Life Lines by Dr. Dolittle

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Tag Archive for ‘evolution’

Evolution of pain resistance

Could you imagine eating a pile of chile peppers or spicy hot mustard and not feeling any pain? The ability to sense pain is physiologically quite important as it alerts us to potentially dangerous or poisonous chemicals. Many plants (stinging nettles, pungent bulbs, hot chilies) and animals (stinging ants, scorpions, snakes) produce noxious chemicals to protect themselves from predators. In turn, some predators have evolved resistance to these chemicals. An […]

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Evolving to thrive on land

Scientists Xueping Wang, Deidra M. Balchak, Clayton Gentilcore, Nathan L. Clark, and Ossama B. Kashlan from the University of Pittsburgh are presenting their research today on how sodium channels evolved as animals moved onto land at the 9th Aldosterone and ENaC in Health and Disease: The Kidney and Beyond Conference in Colorado. Sodium channels found in epithelial cells (ENaCs) are very important in regulating salt and water balance especially in the […]

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Breathing air

Researchers interested in the evolution of air breathing in bony fishes (Osteicthyes) recently published a fascinating review in the Physiologist. The ability to breathe air made life on land as we know it possible. What is interesting though is that the ability to breathe air actually evolved independently possibly 38-67 times in history. Currently, there are over 400 air-breathing fishes belonging to the Sarcopterygii and Actinopterygii classes. To adapt to life on land, […]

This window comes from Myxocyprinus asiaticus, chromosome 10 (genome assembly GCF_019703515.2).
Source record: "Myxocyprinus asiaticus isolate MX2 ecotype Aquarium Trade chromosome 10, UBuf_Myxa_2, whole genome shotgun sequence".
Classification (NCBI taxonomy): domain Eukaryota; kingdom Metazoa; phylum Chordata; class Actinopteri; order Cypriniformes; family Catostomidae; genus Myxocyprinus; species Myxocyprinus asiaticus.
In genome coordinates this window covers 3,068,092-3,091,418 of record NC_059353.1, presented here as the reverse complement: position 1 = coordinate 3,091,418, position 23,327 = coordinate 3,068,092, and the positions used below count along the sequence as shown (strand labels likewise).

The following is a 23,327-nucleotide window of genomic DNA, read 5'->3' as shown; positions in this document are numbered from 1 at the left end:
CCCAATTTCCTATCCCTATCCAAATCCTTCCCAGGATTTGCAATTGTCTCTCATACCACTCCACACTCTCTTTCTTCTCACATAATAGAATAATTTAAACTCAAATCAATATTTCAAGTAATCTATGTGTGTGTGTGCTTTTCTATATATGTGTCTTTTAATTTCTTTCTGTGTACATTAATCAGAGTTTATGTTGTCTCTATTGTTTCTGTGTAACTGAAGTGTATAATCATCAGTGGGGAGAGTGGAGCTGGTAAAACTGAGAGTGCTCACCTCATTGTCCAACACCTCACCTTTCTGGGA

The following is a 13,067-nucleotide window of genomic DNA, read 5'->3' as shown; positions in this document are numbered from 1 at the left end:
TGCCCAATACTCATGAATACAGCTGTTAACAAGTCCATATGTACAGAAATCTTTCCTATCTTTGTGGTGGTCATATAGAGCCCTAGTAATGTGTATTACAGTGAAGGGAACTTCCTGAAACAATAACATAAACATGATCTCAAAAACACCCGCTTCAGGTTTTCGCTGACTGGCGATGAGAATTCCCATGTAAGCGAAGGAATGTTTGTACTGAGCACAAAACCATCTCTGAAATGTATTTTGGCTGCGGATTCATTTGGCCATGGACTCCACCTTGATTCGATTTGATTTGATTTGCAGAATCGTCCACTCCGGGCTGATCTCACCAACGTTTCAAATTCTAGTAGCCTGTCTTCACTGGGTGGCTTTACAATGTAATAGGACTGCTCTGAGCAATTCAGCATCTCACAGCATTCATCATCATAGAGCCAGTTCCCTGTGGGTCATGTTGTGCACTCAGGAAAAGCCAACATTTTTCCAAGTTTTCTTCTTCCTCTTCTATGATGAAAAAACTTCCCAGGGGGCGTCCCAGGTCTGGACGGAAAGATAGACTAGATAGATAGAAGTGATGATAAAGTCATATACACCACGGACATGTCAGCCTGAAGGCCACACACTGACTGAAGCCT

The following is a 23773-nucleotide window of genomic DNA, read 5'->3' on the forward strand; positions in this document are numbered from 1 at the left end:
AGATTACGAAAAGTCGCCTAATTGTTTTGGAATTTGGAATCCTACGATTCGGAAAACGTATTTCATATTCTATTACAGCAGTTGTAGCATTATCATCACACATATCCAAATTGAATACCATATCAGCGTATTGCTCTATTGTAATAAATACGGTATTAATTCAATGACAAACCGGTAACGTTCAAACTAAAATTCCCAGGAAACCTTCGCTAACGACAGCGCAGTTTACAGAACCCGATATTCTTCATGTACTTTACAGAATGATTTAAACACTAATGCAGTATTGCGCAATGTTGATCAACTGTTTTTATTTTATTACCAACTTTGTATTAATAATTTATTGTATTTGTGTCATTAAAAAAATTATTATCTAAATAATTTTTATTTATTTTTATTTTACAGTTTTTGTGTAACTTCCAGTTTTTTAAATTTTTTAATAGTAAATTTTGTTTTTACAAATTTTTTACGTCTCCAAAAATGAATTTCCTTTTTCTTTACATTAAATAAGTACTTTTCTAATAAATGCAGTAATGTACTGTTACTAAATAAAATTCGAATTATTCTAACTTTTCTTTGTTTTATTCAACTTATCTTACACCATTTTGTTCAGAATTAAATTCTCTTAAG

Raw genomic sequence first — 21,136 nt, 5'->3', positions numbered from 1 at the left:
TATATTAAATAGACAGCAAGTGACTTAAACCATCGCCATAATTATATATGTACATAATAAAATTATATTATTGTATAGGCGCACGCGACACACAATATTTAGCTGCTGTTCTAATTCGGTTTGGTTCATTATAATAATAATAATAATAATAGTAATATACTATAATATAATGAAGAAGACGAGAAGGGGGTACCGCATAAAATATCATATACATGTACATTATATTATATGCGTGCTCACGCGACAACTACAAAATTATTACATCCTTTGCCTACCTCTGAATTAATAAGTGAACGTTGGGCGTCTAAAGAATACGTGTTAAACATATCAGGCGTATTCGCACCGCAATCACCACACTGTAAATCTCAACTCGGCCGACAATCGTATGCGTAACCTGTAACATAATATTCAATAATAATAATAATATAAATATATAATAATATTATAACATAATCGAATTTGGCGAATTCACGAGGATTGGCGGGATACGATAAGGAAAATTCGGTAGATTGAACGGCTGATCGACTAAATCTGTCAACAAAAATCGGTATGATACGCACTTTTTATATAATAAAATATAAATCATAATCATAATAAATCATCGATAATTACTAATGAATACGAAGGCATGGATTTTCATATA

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Importance and dangers of oxygen for air-breathing animals

Although oxygen is essential for air-breathing species and allowed for the evolution of multicellular organisms, it is also a dangerous molecule that can lead to cellular toxicity through the generation of reactive oxygen species (ROS). However, it is important to point out that cellular ROS also play several physiological roles in the body. I just read an interesting review article published in Physiological Reviews that explored natural oxygen delivery and availability […]

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Fish offer clues to fixing broken hearts

About a year ago we talked about how Mexican tetra (Astyanax mexicanus) may hold the clues to treating diabetes. New research shows that is not all these tiny fish can teach us. Researchers at the University College London and the University of Oxford now think these fish may hold clues to regenerating damaged heart tissue. Their findings were published in Cell Reports. Mexican tetra are freshwater fish. Over millions of years, […]

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Green-blooded lizards

Researchers have known that some lizards have green blood due to bile pigments: In fact, six species of lizards found in New Guinea are known to have green blood. The levels of bile found in their blood are four times higher than the toxic level for humans. New research shows that green blood evolved independently 4 times in evolutionary history. These findings suggest that high levels of circulating green bile […]

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